After a year of triumphs and accomplishments, credit unions might be in for some new obstacles in 2019. Success often bodes controversy and that is expected to hold true for credit unions this year. While many institutions were able to grow their membership, loans, quality of assets and earnings, these successful steps forward might push lawmakers to enact limiting policies and regulations. Here are some hurdles credit unions can expect in 2019.
Back in 2017, credit unions fought for their tax-exempt status and came out on top, however, that was not the last of the conversation. Since then, the tax status of credit unions has been brought up on several occasions as banks and lawmakers question whether credit unions should maintain their exemption in spite of their growth. An Iowa bill failed that would have increased the taxes that the state’s credit unions pay, however, banks were impressed by its success up to that point. The bill passed in the Iowa state senate but ultimately failed to pass after it was rejected by the house.
While credit unions were able to maintain their tax status in Iowa, this served as a lesson learned for credit unions nationwide. More legislation like the bill in Iowa is expected to arise in the coming year and credit unions will be more prepared moving forward. CUs created a grassroots campaign during the Iowa fight which attracted more than 700 supporters, including Jim Nussle, a former Congressman and current President and CEO of CUNA. It was this kind of commitment and support that has allowed CUs to come out on top. While the tax status of credit unions has always been a point of contention, it is important that CUs remain vigilant in their efforts to combat banks and lawmakers who would like to see credit union tax exemption disappear in 2019.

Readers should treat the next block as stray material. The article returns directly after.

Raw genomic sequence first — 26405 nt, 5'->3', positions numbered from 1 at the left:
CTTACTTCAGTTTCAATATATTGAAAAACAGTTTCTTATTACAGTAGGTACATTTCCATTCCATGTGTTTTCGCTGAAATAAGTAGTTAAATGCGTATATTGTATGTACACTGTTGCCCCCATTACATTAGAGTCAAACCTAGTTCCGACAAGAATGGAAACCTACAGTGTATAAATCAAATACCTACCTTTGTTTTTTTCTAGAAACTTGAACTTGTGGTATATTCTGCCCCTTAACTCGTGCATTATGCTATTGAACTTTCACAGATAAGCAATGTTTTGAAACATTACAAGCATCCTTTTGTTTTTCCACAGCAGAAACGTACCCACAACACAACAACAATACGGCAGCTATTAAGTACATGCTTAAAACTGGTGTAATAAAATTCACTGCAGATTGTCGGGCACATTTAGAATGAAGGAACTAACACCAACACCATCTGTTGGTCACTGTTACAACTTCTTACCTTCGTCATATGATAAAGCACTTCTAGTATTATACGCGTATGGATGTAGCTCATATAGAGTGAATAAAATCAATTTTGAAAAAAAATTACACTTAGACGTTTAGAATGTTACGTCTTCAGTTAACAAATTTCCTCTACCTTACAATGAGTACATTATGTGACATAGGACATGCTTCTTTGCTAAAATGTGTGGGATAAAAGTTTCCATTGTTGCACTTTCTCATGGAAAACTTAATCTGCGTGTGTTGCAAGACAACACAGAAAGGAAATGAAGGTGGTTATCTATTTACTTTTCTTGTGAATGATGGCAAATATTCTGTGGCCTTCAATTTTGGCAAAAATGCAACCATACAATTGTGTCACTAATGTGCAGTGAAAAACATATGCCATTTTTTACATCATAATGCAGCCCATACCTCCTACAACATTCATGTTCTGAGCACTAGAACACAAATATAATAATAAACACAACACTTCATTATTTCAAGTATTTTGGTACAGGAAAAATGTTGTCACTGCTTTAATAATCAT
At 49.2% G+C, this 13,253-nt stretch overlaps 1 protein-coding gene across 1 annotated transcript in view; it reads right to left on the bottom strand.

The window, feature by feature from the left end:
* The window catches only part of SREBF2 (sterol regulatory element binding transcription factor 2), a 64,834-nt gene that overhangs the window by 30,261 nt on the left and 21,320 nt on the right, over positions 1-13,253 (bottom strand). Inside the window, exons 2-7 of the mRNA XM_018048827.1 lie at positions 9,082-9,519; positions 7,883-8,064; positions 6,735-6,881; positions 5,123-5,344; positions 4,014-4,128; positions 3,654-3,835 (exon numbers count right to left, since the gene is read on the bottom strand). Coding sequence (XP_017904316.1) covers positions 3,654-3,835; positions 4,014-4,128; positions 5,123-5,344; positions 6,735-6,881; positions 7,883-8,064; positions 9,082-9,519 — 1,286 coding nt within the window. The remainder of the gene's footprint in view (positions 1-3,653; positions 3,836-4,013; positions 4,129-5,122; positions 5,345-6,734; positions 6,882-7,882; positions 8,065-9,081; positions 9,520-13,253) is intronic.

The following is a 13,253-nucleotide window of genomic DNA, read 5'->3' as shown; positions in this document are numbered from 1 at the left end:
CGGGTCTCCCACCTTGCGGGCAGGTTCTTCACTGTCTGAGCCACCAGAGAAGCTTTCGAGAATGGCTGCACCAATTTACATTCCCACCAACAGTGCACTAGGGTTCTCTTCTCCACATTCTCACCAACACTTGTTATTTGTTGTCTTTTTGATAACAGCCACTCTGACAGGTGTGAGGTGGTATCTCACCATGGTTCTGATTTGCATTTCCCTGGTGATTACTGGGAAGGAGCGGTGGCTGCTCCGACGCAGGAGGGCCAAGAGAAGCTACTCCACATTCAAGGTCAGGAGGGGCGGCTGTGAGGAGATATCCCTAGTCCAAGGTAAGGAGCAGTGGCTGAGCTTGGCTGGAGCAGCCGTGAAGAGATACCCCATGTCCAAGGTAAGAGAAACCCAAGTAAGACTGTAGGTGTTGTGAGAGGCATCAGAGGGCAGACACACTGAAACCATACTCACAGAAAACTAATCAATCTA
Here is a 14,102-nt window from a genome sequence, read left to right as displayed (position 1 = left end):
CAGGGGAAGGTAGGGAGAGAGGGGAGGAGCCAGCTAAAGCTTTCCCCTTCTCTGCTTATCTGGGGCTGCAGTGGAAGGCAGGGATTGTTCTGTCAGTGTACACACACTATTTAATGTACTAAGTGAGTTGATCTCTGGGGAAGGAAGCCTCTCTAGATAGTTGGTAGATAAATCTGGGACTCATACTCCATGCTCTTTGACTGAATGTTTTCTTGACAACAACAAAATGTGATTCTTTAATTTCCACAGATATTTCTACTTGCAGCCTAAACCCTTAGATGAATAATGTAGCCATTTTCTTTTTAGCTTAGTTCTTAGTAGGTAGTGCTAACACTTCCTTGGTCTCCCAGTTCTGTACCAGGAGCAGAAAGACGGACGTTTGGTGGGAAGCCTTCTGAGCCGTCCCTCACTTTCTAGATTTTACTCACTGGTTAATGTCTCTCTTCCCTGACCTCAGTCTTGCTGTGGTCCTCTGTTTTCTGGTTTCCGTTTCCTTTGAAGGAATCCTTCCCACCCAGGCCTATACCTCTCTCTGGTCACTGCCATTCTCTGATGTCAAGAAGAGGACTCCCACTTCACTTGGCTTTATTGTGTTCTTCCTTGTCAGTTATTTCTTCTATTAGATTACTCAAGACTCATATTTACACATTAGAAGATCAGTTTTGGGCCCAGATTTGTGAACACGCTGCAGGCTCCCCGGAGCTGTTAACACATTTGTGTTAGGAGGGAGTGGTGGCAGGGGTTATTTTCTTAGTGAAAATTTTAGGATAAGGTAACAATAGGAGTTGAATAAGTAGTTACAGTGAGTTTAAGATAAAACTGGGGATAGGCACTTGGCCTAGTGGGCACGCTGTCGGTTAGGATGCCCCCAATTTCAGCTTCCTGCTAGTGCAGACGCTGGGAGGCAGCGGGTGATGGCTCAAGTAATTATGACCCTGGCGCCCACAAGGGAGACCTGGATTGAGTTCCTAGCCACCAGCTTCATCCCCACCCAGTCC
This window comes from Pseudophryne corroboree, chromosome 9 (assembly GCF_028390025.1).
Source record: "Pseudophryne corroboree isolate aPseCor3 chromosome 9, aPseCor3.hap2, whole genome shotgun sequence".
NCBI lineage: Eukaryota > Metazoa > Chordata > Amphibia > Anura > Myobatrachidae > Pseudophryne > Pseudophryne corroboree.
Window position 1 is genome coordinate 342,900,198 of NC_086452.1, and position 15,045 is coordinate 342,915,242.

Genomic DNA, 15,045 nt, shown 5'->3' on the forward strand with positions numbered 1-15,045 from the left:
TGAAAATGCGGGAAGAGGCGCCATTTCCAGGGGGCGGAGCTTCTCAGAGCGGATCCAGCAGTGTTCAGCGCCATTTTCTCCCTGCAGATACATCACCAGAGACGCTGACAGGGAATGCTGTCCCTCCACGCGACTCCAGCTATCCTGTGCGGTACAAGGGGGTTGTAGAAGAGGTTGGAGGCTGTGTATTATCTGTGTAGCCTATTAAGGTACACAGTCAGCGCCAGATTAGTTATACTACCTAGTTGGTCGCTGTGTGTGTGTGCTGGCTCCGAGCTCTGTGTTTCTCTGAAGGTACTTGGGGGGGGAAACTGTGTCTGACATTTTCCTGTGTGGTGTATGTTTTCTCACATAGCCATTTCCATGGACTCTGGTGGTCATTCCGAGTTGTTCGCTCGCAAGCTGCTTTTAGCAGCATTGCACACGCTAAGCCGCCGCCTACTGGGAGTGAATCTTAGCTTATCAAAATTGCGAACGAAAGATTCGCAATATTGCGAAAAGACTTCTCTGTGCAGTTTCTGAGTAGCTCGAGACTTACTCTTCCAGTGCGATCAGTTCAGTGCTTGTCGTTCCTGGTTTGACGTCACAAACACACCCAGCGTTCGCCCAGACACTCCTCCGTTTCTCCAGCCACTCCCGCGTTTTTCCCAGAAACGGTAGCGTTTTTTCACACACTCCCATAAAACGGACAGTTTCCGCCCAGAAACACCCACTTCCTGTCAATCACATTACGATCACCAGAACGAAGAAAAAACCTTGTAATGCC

Field of Membership
Last year the American Bakers Association (ABA) sued the NCUA and the federal judge on the case decided to strike down two of the four provisions to Field Of Membership (FOM) rules. It was decided that the NCUA does not have the authority to qualify a combined statistical area with fewer than 2.5 million people as a local community, nor enact a provision to increase the population limit for rural districts to 1 million people. NCUA has filed an appeal, which has been backed by credit union trade groups through an amicus brief. However, the final result for credit union field of membership is still up in the air. ABA submitted a cross-appeal of their own and it’s too soon to tell in which direction the case will go. The appellate court could uphold the original decision, or overturn if they find NCUA’s appeal to be compelling enough. In either case, one thing is abundantly clear; banks are taking a new stance against CUs in areas they believe their arguments will stick. After many unsuccessful attempts to eliminate credit unions’ tax exemption, banking lobbies have turned to field of membership policy where they might be able to limit credit union growth.
Credit unions have made tremendous strides to foster growth throughout 2018 and with that growth comes scrutiny. Over the past several years, CUs have seen more attention from banks and lawmakers that believe credit unions have become too profitable to continue to reap benefits such as tax exemption, field of membership, and more. However there are CUs of all shapes and sizes throughout the United States, and while large credit unions might not take a huge hit from policy changes like tax increases, small credit unions certainly would. In 2019, credit unions will experience their fair share of obstacles, but it’s unlikely we will see them secede from the fight.